By Erin Sherbert
By Erin Sherbert
By Leif Haven
By Erin Sherbert
By Chris Roberts
By Kate Conger
By Brian Rinker
By Rachel Swan
The school's 2004-2005 course catalog explains the move directly: "The Symphony, Opera and Ballet, which present the highest quality performances (and provide future career opportunities for Conservatory graduates), host the finest performers and performing groups from around the world."
By drafting the rising national profile of the San Francisco Symphony and its cherished leader, conservatory administrators hope to give their students the same kinds of benefits offered by Old Guard, elite institutions like New York's Juilliard School, Philadelphia's Curtis Institute of Music, and the Cleveland Institute of Music, all of which have intimate ties with their famed hometown orchestras -- and woo prospective students by touting better orchestral placement rates for graduates.
The image of Tilson Thomas appears on banners that adorn telephone poles and lampposts in the neighborhood of the conservatory's new home. The photograph is substantially larger than life, showing Tilson Thomas' distinguished sweep of gray hair, youthfully twinkling eyes, and winsome half-smile, not so much smug as it is self-assured.
His phantom presence looks on during the "topping off" ceremony at the construction site on a clear March day. The ceremony has brought together the school's benefactors and administrators to sign a white-painted steel beam that will, after the signing and a few speeches, be raised by a crane and dropped into place atop the still-skeletal addition to 50 Oak St. For the event, the paved lot next to the building -- usually used to accommodate lunching ironworkers -- has been swept and prepped to form a makeshift picnic yard. Conservatory brass, donors, and a few public officials wander up in twos and threes, wearing white construction helmets, for champagne and petits fours (decorated with musical notes) under the shade of a pristine catering tent. A quartet of trombones, made up of conservatory students, sweats in the sun as it performs in front of the tent; few of the benefactors pay attention, as the refreshments are quite good and former Mayor Willie Brown has just arrived for a few photos.
After the speeches, when the big moment arrives, the trombone quartet bursts into a fanfare, and the suits crowd to the front of the tent, straining their eyes toward the beam, dangling and rising at the end of the crane. The fanfare bounces and swells as the beam ascends, and as it comes nearer to its destination the four brassy voices end in harmony.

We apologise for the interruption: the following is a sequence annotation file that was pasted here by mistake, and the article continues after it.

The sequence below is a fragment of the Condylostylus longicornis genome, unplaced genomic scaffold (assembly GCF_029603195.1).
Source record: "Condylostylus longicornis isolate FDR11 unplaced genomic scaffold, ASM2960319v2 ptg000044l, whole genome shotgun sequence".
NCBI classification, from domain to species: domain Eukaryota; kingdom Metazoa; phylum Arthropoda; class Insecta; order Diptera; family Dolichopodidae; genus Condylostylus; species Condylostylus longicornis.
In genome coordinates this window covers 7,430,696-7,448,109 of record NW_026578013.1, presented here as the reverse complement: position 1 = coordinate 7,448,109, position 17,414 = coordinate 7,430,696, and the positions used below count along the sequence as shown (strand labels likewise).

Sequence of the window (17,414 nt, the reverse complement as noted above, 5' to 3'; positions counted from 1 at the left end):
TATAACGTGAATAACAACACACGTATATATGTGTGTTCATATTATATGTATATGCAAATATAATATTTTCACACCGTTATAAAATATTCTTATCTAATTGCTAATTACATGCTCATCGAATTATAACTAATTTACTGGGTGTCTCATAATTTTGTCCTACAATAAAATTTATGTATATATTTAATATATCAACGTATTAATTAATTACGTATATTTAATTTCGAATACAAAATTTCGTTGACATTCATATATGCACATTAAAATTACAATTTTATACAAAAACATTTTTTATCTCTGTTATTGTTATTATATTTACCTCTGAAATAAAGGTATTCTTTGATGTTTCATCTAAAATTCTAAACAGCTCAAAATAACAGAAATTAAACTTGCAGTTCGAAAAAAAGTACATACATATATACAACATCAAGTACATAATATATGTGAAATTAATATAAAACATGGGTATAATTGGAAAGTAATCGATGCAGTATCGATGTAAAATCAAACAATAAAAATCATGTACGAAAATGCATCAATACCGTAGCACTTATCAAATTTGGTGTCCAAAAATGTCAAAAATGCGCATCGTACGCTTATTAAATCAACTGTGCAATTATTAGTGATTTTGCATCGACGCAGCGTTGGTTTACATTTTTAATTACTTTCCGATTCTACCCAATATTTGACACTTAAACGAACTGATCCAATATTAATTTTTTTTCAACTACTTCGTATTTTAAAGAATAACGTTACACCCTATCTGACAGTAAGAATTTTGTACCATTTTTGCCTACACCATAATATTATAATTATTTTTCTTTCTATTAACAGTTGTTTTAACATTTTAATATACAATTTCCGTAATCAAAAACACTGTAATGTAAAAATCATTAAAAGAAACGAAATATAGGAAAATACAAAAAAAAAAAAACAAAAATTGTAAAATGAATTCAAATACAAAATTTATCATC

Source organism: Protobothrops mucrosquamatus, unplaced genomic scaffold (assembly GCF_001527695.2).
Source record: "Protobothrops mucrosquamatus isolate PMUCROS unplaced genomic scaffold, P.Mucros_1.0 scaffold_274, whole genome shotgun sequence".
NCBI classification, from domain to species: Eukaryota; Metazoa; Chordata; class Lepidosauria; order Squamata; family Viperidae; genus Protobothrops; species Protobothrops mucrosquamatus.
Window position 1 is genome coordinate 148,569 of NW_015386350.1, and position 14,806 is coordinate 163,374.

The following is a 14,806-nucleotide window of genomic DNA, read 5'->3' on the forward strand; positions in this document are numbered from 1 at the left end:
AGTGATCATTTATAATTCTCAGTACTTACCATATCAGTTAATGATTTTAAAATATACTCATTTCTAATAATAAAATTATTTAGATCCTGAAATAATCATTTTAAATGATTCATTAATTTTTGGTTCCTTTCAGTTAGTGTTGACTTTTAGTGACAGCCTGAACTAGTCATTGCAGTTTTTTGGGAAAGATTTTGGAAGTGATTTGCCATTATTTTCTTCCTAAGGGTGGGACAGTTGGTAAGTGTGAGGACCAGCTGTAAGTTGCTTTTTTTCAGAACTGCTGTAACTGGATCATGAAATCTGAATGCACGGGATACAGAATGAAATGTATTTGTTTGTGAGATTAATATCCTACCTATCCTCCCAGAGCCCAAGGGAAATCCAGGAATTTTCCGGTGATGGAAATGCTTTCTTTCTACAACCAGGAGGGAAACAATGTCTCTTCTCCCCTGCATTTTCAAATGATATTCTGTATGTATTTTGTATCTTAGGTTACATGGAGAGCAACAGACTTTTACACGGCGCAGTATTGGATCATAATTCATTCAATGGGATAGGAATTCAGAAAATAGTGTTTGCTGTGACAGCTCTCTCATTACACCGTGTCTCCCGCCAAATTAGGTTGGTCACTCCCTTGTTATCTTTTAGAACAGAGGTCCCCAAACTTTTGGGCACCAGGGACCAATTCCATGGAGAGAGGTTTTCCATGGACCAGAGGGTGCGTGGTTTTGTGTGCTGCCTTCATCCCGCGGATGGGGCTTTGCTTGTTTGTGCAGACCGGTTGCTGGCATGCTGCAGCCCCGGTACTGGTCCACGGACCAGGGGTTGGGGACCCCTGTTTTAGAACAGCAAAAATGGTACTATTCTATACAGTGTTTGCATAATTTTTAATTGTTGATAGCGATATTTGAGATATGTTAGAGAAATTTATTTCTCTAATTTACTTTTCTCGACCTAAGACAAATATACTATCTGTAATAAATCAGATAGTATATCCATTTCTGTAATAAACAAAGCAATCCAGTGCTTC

The trombone players look up. The crowd looks up. The beam continues to travel. No one is sure whether to clap, so the leader of the quartet shrugs and signals the group to begin playing the fanfare again. This time the performers play it a little more deliberately, slowing dramatically at the end and looking skyward, as if they might coax the piece of steel into place.
There's a lot of hope embedded in the school's big move -- for better teaching, the chance to wrangle guest conductors and instructors from the pool of musicians employed with the major outfits at Civic Center, and the opportunity to make the SFCM "world class" -- but the effect on student life too often seems like an afterthought, especially at this ceremony.
The trombone quartet finishes playing the fanfare. Silence.A few moments later, the white beam bearing the names of donors finally reaches its mark. Applause.
David Southorn was born in the Bay Area and, according to his own estimation, "got off to a late start" by taking up the violin at age 9. (Some students in the conservatory prep programs started as early as 4 -- rather like Olympic hopefuls.)
"I mean, I wasn't playing the big concertos in high school like some of the kids you hear about," he says, and then adds with a slight blush that his first concerto was a relatively simple (by his standards) work of Mozart.
He is, in most ways, a typical conservatory student -- hardworking, devoted, perfectionist -- but because of his particular talent and drive he may have a stronger chance to perform professionally than other students, regardless of the conservatory's move. ("You could drop a kid like David in the middle of a rural school in Texas and he would succeed," says Mary Ellen Poole, the SFCM's dean.)
Southorn's mother was a singer in the San Francisco Opera chorus, and his father is an Episcopalian pastor. The family (he has a younger sister) moved to the Portland, Ore., area when Southorn was an adolescent. He now lives in the East Bay with friends of his family and occasionally attends the church he went to as a kid. He decided to come to the San Francisco Conservatory of Music because, out of all the schools at which he auditioned -- the Cleveland Institute of Music, the Cincinnati Institute of Music, Northwestern, and a few others -- it offered the most financial aid.
He wakes every morning at 6 and makes his way through Bay Bridge traffic so that he can get a couple hours of practice in before classes and rehearsals start. His instrument, one of the four or so made each year by young German violin maker Anton Springer, is wrapped in green satin when it's inside the small coffin of a case that Southorn keeps slung over his shoulder. He's currently the student of both Camilla Wicks, who is retiring from the SFCM's faculty this year (Isaac Stern called her "the greatest violinist who has ever lived"), and Wei He, one of Wicks' former students.